The commercial that I have proposed asks people to appreciate what he has accomplished as an athlete on the golf course, but also allows him the opportunity to apologize to the millions of fans who once worshiped him, and let them know that he is not larger than the game of life.

    This will give him the opportunity to earn at least a little respect back, and also allow him to be associated with his positive actions away from the course. His athletic ability will always be there, but now is a time to focus on the image that he wants fans to remember him for. His contributions and dedication to working with kids in the community will do a lot for his image.

    He will always have a black cloud above his head that follows him wherever he goes. When companies pay him absurd amounts of money to represent their company, they expect him to play by that company's ethical standards; as he should.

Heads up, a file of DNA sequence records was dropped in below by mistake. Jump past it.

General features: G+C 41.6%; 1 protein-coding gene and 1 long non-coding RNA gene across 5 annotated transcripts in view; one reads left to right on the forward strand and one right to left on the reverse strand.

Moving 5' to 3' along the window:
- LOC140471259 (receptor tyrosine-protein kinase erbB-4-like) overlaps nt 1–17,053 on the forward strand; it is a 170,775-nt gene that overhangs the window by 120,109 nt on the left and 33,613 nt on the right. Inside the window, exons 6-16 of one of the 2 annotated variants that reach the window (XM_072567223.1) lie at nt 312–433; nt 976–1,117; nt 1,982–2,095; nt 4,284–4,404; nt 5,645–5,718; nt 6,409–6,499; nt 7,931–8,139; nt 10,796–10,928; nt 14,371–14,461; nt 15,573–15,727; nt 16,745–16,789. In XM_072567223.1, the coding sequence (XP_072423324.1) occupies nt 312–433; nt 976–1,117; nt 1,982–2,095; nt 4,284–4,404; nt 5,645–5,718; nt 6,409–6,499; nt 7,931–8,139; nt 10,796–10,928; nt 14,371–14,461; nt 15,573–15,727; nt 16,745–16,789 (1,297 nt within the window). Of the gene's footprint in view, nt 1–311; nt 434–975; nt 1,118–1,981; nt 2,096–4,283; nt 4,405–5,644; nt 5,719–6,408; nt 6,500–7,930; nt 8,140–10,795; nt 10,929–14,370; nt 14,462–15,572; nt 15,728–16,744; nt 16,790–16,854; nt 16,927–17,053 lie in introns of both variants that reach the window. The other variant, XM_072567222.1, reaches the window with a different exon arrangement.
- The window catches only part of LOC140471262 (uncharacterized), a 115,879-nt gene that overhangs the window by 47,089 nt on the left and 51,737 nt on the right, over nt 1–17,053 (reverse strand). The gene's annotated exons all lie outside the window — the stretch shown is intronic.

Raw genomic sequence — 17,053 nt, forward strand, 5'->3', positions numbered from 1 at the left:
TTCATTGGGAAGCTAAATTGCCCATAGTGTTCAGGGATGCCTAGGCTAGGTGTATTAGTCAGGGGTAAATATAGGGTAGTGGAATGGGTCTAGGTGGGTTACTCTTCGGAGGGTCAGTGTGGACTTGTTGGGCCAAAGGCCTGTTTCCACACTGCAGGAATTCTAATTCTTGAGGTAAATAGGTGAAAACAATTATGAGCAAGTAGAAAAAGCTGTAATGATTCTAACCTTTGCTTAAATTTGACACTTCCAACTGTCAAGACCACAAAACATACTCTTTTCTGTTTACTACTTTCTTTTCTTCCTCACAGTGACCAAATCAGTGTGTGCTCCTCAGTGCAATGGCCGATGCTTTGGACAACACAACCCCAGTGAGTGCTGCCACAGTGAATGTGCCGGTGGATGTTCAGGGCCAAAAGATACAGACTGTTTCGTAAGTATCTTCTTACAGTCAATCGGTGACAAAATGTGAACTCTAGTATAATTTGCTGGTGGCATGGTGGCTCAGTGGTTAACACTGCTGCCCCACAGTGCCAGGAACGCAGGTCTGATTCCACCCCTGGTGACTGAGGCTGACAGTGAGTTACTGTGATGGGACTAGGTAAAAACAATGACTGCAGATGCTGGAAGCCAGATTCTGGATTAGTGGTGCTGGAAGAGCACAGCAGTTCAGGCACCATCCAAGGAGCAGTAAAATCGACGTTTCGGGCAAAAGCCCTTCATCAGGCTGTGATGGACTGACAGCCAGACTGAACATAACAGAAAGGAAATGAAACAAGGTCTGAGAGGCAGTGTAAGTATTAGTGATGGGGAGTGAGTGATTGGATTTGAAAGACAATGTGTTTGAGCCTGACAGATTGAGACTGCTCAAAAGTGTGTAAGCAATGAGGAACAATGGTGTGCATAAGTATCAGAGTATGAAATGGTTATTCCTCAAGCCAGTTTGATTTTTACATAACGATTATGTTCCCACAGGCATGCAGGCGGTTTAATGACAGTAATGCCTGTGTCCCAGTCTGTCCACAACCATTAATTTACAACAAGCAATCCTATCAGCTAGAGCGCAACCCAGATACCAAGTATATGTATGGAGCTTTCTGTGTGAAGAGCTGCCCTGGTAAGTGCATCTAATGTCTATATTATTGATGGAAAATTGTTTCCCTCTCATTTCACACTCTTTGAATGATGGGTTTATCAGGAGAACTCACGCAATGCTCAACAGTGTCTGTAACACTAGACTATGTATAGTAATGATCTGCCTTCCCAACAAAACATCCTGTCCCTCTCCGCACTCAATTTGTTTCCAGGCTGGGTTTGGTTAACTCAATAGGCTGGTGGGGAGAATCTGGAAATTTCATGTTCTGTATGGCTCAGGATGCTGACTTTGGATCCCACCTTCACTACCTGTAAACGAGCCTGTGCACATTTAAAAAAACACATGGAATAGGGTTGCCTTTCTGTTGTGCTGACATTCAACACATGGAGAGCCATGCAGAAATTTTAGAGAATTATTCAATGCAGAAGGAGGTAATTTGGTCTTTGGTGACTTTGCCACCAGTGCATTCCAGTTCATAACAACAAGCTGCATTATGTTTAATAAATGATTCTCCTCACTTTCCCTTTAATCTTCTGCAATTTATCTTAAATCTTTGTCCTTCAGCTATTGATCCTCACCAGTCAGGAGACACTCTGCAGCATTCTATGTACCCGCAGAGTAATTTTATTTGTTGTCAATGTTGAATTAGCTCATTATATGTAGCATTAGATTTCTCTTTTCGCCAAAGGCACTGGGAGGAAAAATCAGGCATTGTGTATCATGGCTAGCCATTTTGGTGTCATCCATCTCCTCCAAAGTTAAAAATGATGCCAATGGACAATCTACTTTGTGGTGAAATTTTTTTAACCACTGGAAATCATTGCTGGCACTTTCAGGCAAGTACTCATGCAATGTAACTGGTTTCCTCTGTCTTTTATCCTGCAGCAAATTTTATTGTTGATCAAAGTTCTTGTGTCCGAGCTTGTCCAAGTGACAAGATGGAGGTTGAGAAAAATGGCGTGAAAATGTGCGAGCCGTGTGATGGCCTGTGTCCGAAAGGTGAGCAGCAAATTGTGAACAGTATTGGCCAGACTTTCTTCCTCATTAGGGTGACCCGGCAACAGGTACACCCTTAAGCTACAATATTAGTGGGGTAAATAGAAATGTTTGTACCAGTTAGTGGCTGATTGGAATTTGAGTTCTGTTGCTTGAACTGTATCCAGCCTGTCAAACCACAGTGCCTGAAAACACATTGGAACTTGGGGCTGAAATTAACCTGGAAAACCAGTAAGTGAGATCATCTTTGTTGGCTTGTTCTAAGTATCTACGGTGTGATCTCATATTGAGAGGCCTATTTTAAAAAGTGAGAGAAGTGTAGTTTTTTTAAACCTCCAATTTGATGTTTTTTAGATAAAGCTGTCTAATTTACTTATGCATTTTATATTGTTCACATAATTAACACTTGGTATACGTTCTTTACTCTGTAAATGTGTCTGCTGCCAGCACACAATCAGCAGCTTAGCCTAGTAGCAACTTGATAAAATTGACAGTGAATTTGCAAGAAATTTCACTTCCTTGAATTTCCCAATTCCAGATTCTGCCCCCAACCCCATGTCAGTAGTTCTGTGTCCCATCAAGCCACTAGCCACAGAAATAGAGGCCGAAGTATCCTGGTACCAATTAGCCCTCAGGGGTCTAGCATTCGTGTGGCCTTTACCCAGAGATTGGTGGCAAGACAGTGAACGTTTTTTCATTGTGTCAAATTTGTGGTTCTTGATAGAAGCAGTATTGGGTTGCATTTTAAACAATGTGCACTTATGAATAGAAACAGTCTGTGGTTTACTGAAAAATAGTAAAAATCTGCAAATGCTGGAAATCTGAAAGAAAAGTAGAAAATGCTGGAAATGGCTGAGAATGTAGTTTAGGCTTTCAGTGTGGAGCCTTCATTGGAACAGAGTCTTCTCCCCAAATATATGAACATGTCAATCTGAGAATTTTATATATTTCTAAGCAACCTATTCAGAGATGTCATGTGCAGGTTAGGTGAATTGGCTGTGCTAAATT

You know damn well that I don't condone that behavior, and the sex addict excuse does not excuse him from doing wrong, but in many peoples eyes it does, and that's the sad part. We can root against him on Sunday's, but don't be surprised if he's the one holding the trophy on the 18th green...he doesn't need the money, this is why i proposed he donate ALL of it.